Our uniqueness comes in building trust and respect with kids. Once they get here they get to try things they may not normally try, like doing homework and jobs. A lot of these young people are not risk-takers. We get them to feel self-confident in school and in holding down jobs. If you're feeling good about your yourself, you will get better at life.
Mentors help young people see the real-world applications of what they're learning in school, and gives them a sense of their purpose and value in the world. This helps focus a kid's direction in school, provides them with valuable job skills and contacts, as well as help get kids feeling good about themselves through positive interactions.
We utilize resources in the community. Anyone can help, from business people to athletes and politicians. Anyone willing to take the time to talk to children can be trained to be a mentor. Many professionals I've met with over the years had to overcome great adversity to arrive at success. These people don't lecture kids, but they show them by example.
We're always looking for new mentors for kids, from all levels of society with all different types of backgrounds and experiences. Just as kids are all uniquely valuable and talented so too are all mentors. The Center provides training and orientation to make sure a good match is created, and monitors mentorship participants closely. Working together, mentoring is mutually rewarding!
Yes and no. Children and teens are forced to grow up faster today then ever before. There's a far greater pressure on them to succeed and far more serious obstacles for them to overcome... but they're still kids.
Drug abuse is a major difference, but so too is the amount of violence occurring in our society on a daily basis. Community, in many places, is just a foreign concept. Young people too often become isolated and fall prey to negative influences without anyone noticing the problem until it's too late.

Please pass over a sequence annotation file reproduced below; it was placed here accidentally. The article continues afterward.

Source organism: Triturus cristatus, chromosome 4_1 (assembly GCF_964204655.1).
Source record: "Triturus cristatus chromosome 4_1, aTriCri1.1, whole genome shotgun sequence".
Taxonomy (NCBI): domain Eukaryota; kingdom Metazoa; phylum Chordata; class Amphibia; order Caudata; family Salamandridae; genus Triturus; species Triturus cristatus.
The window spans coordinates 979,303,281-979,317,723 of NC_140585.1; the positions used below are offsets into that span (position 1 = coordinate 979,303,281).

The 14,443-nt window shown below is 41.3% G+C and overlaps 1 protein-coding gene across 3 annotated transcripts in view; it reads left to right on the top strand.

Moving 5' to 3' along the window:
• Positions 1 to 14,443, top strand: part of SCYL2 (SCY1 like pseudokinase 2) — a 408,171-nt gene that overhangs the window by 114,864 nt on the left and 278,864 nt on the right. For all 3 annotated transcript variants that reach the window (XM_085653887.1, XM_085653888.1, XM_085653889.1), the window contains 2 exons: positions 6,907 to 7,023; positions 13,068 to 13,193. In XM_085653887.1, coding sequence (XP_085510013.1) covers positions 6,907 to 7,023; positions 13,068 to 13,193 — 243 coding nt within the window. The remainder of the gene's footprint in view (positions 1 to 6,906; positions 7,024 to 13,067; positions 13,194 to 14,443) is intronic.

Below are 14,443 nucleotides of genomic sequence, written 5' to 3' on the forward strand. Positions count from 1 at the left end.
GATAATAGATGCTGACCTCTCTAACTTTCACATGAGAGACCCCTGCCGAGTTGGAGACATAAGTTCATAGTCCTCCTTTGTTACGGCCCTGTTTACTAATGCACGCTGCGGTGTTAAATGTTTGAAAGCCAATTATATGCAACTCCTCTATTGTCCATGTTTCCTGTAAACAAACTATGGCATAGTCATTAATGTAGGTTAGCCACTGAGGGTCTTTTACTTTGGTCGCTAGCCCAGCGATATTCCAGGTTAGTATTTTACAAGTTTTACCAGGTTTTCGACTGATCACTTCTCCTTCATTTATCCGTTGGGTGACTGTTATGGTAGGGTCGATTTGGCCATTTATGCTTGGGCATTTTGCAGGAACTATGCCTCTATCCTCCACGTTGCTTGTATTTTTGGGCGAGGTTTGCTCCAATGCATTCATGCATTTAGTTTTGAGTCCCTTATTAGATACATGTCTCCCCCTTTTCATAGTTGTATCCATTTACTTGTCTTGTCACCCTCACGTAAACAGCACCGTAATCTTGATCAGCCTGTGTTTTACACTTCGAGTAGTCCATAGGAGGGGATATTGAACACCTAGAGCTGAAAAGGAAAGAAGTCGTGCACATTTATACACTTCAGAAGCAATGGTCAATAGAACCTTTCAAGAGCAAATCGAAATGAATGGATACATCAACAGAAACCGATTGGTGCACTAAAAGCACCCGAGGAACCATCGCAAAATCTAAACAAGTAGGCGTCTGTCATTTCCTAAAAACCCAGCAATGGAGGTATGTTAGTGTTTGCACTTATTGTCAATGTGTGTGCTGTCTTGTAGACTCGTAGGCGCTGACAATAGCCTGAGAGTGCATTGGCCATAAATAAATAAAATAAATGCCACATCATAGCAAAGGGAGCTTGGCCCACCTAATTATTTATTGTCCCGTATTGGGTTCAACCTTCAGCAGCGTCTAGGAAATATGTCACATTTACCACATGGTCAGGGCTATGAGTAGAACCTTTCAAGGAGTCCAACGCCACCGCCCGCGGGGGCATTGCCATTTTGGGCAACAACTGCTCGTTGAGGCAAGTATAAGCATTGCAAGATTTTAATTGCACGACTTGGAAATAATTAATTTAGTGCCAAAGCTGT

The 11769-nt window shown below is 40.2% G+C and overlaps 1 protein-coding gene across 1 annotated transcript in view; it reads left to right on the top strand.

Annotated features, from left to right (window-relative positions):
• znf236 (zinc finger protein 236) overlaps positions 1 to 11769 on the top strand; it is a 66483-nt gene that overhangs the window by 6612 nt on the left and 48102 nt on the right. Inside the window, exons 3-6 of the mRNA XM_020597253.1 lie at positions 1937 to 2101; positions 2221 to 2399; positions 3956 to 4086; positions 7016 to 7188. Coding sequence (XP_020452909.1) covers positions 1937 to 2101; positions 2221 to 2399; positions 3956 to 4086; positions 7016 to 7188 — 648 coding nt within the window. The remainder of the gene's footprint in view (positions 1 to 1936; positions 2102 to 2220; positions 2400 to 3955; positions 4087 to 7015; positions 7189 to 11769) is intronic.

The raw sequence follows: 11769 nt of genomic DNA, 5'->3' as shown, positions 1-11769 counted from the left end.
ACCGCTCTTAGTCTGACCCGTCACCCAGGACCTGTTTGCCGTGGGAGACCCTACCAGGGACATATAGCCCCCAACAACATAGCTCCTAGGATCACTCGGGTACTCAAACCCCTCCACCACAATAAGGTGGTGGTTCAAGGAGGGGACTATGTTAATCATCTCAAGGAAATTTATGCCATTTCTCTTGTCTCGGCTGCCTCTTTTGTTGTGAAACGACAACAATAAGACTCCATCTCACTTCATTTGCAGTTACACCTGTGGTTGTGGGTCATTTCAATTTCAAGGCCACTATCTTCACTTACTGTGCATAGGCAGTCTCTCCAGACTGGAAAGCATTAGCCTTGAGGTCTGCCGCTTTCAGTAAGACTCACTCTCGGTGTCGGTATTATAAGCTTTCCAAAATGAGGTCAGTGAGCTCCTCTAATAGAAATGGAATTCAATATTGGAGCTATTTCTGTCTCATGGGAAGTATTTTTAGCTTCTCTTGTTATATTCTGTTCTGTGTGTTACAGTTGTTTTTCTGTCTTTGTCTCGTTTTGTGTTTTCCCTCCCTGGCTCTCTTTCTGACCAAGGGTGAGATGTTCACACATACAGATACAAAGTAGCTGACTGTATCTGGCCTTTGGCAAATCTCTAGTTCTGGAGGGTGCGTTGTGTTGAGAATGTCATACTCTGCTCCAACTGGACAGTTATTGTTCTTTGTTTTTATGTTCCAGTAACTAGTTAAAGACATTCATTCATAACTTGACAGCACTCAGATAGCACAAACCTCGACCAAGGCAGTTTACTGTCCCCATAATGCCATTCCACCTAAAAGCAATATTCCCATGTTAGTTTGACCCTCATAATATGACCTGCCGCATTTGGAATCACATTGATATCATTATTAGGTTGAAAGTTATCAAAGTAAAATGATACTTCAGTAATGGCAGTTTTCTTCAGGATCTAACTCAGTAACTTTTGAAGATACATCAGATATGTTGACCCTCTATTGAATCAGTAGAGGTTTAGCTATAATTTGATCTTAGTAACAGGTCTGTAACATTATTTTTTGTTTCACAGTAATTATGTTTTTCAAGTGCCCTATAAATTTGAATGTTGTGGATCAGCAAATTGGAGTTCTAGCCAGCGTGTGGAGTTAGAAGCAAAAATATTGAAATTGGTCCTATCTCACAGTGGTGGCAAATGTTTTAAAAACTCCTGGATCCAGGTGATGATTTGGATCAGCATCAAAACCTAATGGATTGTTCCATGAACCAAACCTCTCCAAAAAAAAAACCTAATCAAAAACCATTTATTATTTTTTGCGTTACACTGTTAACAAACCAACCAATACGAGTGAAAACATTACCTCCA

Everybody wants to point the finger of blame, but quite frankly, we live in a violent society. I'm talking about a society where violence is almost an acceptable form of behavior. Young people emulate that behavior.
Kids need to feel included in society so they don't feel excluded from the world around them and act out against it. By the time a kid has been drawn into violent behavior many people have misunderstood that kid and also missed the chance to create a positive influence in his or her life.
Parents, teachers and adults need to look and listen. If you're doing all the talking to a young person you're missing the point of what they're saying to you. Obviously, underachieving in school, getting involved in drug and alcohol abuse, or getting on the wrong side of the law are big red flags, but so too are signs of low self-esteem and lack of confidence; these are telltale signs of isolation and insecurity.
Love your children for who they are. Spend time with them. Be supportive and encouraging. Don't be too quick with judgment or advice.
Parents need to love their own kids, but they also need to love their kids' friends. They need to give guidance and support wherever they can. Relationships to kids are as important as location is in real estate.
The Center's approach is one-on-one listening and sharing of advice. Above all, young people need a lot of support and attention, from both parents and teachers. Our approach to each child is different. Parents or teachers can't have just one set of rules or guidelines for dealing with kids. They need to be flexible, open-minded and creative.
I think parents need to turn off the television, put down the smart phone, and get involved in their children's lives. The remote control and social media can't meaningfully educate, instill values, or elevate confidence, but parents can. School needs to feel more like a place where students aren't just passing through for eight hours a day. Kids should feel that school is the center of the community, and that they can express themselves freely, and not get lost in the shuffle.
Since starting in 1979, The Education Center has helped thousands of kids and families all over the greater Chicago area.
Everyone has a responsibility. We do, the parents do, and the kid does. If everyone works in a collaborative effort then we will see results. It makes more sense to give young people the skills they need now, rather than waiting for problems to arise and make it harder for them than it already is. No one is ever beyond help if they want it. Every child can be successful in school and in life.